news:OqwSt$64FHA.3416@TK2MSFTNGP15.phx.gbl...
    > Thank you Doug, but that's exactly what I do. The code I pasted here runs
    > EVERY time the user presses the button, it's directly in the OnClick event
    > handler. The problem is that the test for Nothing fails - the object
    > variable is NOT set to Nothing, it is still trying to point to something,
    > but that something has disappeared.
    >
    > --
    > Pete
    >
    > "Douglas J Steele" <NOSPAM_djsteele@NOSPAM_canada.com> pí¹e v diskusním
    > pøíspìvku news:OmdSNu64FHA.3876@TK2MSFTNGP09.phx.gbl...
    > > While it may seem to be a lot of overhead, you simply need to repeat

    your
    > >
    > > If IEGoogle Is Nothing Then
    > >
    > > check before each reference to IEGoogle.
    > >
    > > --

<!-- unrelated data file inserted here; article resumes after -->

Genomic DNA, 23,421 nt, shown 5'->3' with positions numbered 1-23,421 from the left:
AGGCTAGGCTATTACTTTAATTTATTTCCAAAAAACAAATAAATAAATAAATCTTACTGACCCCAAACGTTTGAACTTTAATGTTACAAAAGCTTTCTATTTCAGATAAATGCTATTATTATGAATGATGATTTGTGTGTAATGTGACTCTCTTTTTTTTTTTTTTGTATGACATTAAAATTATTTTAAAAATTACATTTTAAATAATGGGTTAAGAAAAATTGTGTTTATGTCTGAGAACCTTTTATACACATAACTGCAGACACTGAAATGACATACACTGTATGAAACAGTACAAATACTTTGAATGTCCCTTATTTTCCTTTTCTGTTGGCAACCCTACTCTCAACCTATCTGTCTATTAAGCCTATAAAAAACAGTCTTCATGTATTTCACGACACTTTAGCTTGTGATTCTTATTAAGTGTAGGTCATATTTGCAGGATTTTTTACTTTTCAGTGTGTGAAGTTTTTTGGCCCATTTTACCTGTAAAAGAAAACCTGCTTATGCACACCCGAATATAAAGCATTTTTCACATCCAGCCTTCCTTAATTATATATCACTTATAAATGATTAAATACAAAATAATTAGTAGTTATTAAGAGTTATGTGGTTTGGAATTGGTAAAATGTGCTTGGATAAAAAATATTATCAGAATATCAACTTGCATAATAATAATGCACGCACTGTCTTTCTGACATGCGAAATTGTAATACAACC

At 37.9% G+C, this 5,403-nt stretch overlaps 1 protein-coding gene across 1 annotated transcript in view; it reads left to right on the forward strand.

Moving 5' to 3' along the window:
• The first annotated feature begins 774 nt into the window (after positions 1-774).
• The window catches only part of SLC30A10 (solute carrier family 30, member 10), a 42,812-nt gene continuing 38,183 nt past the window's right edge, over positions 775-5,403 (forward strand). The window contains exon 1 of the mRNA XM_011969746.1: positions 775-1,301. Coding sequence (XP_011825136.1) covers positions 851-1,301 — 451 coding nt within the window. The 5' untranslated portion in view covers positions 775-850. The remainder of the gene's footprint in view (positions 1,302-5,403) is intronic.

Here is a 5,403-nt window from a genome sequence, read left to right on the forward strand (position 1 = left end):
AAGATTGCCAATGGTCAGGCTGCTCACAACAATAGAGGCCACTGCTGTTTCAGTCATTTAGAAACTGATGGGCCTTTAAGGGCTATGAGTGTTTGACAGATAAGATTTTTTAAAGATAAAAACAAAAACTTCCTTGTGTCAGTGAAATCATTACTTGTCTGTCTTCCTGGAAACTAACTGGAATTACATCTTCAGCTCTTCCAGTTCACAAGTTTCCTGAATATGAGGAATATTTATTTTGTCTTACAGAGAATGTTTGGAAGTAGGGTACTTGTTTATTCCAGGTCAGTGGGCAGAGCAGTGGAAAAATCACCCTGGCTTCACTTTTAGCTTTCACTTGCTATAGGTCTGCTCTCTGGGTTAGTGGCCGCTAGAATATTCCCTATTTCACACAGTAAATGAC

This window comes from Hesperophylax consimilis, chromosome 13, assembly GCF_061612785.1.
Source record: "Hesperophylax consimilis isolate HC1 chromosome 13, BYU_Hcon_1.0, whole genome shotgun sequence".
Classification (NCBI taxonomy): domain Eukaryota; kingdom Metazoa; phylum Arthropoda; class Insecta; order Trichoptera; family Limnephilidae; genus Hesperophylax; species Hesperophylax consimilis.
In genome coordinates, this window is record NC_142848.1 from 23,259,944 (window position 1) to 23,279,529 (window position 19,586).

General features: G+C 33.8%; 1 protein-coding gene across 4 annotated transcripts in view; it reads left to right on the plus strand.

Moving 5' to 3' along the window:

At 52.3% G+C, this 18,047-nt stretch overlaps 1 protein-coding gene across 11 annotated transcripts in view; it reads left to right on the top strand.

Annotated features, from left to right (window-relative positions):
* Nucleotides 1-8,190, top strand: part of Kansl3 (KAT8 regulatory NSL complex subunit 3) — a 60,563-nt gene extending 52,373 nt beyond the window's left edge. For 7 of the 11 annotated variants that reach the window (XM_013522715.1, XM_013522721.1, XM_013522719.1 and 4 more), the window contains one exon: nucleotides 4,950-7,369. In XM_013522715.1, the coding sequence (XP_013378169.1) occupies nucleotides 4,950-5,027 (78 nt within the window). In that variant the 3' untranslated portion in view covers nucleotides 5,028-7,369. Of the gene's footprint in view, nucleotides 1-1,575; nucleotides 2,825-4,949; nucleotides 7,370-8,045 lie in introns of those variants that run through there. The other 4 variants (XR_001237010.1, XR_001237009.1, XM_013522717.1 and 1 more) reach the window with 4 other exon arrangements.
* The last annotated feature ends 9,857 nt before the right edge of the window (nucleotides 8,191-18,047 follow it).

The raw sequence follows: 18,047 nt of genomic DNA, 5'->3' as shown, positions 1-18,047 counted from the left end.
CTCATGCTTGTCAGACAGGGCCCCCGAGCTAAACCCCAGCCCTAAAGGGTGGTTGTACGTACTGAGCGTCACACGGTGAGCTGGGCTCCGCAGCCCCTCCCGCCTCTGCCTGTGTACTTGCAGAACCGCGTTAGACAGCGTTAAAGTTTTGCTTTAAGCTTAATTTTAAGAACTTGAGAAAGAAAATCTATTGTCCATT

> > Doug Steele, Microsoft Access MVP
    > > http://I.Am/DougSteele
    > > (no e-mails, please!)
    > >
    > >
    > > "Peter Danes" <skru.spammers@nospam.org> wrote in message
    > > news:%23MiBWf64FHA.476@TK2MSFTNGP15.phx.gbl...
    > > > I have a button on a form which opens an instance of IE. The details

    are
    > > > that I feed a magazine title to a Google search string to allow the

    user
    > > to
    > > > try to find an ISSN number for the magazine. The code is here.
    > > >
    > > > Static IEGoogle As Object
    > > > ...
    > > > If IEGoogle Is Nothing Then
    > > > Set IEGoogle = CreateObject("InternetExplorer.Application")
    > > > IEGoogle.Visible = True
    > > > End If
    > > > IEGoogle.Navigate2 "http://www.google.com/search?hl=cs&q=ISSN+%22" &

    > > .......
    > > > etc.
    > > >
    > > > The code works fine. I put in the Nothing test to make sure that I